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Haitian protesters demand end to President Martelly presidency

Thousands of Haitians have marched to vent their anger against President Michel Martelly. Demonstrators converged on the US embassy to denounce perceived interference by Washington in the Caribbean nation's politics.

Several thousand people were reported to have marched in the capital, Port-au-Prince, on Friday, calling for Martelly to stand down.

The protest numbers were said to have shrunk to around 1,000 by the time participants converged on the US embassy. Demonstrators - who approached the compound from the rear after police blockaded the area with barricades - were repelled by police firing tear gas. UN peacekeeping troops also guarded the building.

Protesters voiced dissatisfaction with Martelly's government, which they claim has been propped up by the US.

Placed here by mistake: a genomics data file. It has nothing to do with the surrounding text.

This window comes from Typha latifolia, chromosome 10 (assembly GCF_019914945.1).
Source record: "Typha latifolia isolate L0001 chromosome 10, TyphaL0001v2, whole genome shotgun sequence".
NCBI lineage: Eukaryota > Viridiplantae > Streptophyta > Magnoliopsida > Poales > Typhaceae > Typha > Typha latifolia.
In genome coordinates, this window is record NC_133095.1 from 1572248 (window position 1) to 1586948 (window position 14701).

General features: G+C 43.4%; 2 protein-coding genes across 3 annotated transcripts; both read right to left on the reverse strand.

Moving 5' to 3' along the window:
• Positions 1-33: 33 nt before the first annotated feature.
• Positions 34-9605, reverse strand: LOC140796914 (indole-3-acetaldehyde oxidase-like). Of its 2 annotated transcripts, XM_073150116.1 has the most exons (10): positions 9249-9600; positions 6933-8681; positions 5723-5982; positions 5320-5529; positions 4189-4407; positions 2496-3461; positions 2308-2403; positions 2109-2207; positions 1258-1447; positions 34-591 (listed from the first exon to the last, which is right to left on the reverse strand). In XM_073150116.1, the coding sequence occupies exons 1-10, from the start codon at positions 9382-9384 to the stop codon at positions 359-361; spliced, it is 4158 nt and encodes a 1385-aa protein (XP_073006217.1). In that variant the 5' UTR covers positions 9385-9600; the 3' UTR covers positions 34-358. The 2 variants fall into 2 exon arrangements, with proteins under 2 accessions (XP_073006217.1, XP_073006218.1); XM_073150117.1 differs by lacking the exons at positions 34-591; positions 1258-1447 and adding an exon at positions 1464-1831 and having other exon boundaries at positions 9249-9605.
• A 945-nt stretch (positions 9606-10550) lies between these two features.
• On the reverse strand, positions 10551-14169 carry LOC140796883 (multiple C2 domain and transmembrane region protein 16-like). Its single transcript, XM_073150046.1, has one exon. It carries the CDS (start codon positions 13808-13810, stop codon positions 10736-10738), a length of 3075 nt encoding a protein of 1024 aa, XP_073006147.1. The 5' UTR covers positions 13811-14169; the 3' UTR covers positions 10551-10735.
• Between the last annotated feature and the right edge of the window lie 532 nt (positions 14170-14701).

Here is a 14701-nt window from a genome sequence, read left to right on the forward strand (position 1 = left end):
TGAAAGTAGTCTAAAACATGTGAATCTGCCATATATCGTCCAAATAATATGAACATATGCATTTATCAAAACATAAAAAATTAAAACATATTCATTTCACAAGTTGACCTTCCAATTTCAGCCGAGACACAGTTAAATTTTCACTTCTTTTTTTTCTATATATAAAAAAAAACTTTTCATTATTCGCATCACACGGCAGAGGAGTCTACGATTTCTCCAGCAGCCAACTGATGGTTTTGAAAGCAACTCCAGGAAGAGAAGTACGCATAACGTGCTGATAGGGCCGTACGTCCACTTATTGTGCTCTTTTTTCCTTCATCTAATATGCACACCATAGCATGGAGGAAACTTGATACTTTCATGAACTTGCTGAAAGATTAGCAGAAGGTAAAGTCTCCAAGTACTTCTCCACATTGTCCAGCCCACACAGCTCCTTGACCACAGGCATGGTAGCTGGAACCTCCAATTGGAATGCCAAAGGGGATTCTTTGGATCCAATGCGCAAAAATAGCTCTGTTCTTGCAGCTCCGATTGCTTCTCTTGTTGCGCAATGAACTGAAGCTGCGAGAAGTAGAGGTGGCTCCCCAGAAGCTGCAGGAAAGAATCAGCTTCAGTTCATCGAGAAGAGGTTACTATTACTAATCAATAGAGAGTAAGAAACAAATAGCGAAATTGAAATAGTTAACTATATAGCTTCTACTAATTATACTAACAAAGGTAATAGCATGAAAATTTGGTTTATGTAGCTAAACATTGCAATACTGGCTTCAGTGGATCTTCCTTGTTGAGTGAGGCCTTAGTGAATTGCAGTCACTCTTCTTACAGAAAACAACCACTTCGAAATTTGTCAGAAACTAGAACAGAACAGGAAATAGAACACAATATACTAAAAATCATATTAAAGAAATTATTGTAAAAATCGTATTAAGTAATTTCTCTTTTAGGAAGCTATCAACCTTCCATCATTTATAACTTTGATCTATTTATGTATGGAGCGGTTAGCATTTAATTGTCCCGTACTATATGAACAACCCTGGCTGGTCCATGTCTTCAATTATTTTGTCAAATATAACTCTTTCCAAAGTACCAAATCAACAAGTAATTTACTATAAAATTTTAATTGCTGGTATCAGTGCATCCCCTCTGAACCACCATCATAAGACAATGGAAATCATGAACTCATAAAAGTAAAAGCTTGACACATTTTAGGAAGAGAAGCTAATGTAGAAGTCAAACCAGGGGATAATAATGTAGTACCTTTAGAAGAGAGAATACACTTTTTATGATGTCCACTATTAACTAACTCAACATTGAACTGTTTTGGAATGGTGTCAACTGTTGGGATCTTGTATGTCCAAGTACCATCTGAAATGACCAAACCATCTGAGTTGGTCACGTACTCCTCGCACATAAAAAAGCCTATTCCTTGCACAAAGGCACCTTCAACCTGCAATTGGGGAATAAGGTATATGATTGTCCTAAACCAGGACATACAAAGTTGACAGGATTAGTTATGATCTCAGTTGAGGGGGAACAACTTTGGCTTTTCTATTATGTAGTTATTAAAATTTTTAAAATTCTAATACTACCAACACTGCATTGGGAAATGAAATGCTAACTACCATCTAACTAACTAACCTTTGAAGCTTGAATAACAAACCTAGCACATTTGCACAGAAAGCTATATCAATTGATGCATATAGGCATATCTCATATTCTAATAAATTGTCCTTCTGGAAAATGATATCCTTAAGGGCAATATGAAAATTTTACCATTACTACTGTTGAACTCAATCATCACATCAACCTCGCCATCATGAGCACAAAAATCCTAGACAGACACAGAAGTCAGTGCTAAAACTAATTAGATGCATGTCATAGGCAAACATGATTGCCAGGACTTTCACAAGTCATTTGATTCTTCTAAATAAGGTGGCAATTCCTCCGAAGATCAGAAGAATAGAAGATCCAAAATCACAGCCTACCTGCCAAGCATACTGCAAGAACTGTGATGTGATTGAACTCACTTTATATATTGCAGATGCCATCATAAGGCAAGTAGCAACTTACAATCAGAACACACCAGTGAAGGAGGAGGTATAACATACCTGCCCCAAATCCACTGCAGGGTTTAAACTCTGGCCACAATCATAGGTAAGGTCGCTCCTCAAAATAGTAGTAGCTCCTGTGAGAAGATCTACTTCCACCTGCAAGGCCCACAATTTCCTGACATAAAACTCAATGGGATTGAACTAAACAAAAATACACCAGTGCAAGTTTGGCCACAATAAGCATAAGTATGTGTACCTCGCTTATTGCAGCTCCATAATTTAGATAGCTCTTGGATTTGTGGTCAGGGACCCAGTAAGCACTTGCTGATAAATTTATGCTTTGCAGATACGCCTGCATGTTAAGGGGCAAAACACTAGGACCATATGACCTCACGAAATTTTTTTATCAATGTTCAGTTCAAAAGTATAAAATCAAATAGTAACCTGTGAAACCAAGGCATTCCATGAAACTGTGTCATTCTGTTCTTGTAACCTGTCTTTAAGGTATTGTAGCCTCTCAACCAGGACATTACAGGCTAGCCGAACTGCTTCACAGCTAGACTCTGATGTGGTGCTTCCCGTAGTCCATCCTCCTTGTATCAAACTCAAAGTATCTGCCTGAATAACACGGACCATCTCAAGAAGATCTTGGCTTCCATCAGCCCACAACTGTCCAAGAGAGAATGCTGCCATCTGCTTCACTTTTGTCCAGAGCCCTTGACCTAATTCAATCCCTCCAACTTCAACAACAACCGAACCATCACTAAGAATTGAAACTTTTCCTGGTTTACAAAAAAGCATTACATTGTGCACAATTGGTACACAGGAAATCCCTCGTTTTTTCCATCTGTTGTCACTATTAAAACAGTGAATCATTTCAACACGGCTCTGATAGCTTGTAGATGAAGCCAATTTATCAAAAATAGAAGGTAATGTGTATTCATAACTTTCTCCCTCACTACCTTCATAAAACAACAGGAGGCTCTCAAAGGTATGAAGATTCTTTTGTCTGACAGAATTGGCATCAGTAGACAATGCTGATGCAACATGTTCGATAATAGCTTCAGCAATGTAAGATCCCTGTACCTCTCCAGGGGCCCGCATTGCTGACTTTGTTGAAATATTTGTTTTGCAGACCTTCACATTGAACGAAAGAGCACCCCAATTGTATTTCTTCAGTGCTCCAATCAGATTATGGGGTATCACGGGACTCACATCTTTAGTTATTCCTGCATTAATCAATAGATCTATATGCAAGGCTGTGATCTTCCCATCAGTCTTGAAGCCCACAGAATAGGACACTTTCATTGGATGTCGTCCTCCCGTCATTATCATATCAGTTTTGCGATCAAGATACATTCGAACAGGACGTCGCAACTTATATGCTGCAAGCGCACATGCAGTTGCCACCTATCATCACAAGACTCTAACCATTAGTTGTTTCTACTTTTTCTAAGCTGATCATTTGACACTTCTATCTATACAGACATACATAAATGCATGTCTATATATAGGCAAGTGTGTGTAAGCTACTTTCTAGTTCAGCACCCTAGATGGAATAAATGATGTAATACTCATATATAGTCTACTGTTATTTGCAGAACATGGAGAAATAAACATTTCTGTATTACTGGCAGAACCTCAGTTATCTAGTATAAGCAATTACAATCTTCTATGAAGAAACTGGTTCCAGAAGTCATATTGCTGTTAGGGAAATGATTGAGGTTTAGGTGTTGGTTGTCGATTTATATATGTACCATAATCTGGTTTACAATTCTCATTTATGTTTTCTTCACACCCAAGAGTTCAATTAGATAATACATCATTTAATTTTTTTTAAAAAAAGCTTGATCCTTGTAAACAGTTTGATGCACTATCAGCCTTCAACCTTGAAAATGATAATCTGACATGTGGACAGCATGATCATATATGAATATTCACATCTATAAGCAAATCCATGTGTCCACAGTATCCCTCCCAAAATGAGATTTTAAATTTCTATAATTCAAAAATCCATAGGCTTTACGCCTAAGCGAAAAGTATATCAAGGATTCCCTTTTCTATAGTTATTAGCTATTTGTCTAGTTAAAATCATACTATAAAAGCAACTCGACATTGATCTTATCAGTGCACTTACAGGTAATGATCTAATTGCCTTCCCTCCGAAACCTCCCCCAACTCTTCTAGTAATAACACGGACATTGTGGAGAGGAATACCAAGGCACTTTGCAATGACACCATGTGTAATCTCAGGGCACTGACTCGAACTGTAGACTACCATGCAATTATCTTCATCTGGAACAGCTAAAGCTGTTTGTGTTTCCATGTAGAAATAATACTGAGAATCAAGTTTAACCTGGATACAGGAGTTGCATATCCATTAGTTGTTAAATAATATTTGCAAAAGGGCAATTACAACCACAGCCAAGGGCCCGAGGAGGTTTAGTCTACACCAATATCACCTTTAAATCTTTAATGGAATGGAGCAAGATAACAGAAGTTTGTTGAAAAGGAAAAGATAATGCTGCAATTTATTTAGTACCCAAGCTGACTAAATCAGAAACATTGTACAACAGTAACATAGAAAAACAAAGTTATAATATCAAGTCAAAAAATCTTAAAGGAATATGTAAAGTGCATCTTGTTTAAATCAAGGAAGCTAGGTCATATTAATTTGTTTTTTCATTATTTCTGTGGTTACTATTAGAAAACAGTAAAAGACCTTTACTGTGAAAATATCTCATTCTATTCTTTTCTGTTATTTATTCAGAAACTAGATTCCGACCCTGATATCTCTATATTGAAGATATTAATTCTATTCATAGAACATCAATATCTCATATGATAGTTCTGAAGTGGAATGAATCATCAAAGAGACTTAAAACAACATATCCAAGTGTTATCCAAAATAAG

"We ask the ambassador to rid the country of the president that the Americans installed in power," one participant, Jean Max Edouard, told the AFP news agency.

Another protester, Jude Saint-Ame, said he was protesting against "occupation." "Haitians must be able to demonstrate where they want, without restriction," he said, denouncing "the stranglehold of America" on Haiti.

As well as calling for the president to resign, protesters carried placards demanding Prime Minister Laurent Salvador Lamothe leave office. The demonstrators made appeals for better living standards in the country, which is the poorest in the Americas.

Dissatisfaction over corruption, late elections

Almost 170,000 people in Haiti remain homeless after the devastating 2010 earthquake that claimed 250,000 lives.

Opponents of the government claim that corruption is rife. They also highlight the fact that legislative and local elections are now two years overdue.

A second group, of some 600 people led by opposition leader Maryse Narcisse, also gathered on Friday morning in a school yard, where they laid a flower to mark the anniversary of an election day massacre 26 years ago.

US and Haitian politics have long been intertwined, with the US having occupied Haiti between 1915 and 1934, ostensibly to safeguard the interests of US corporations.

A former musician, Martelly came to power in May 2011 after winning an runoff election against his opponent, Mirlande Manigat.

rc / jm (AFP, AP)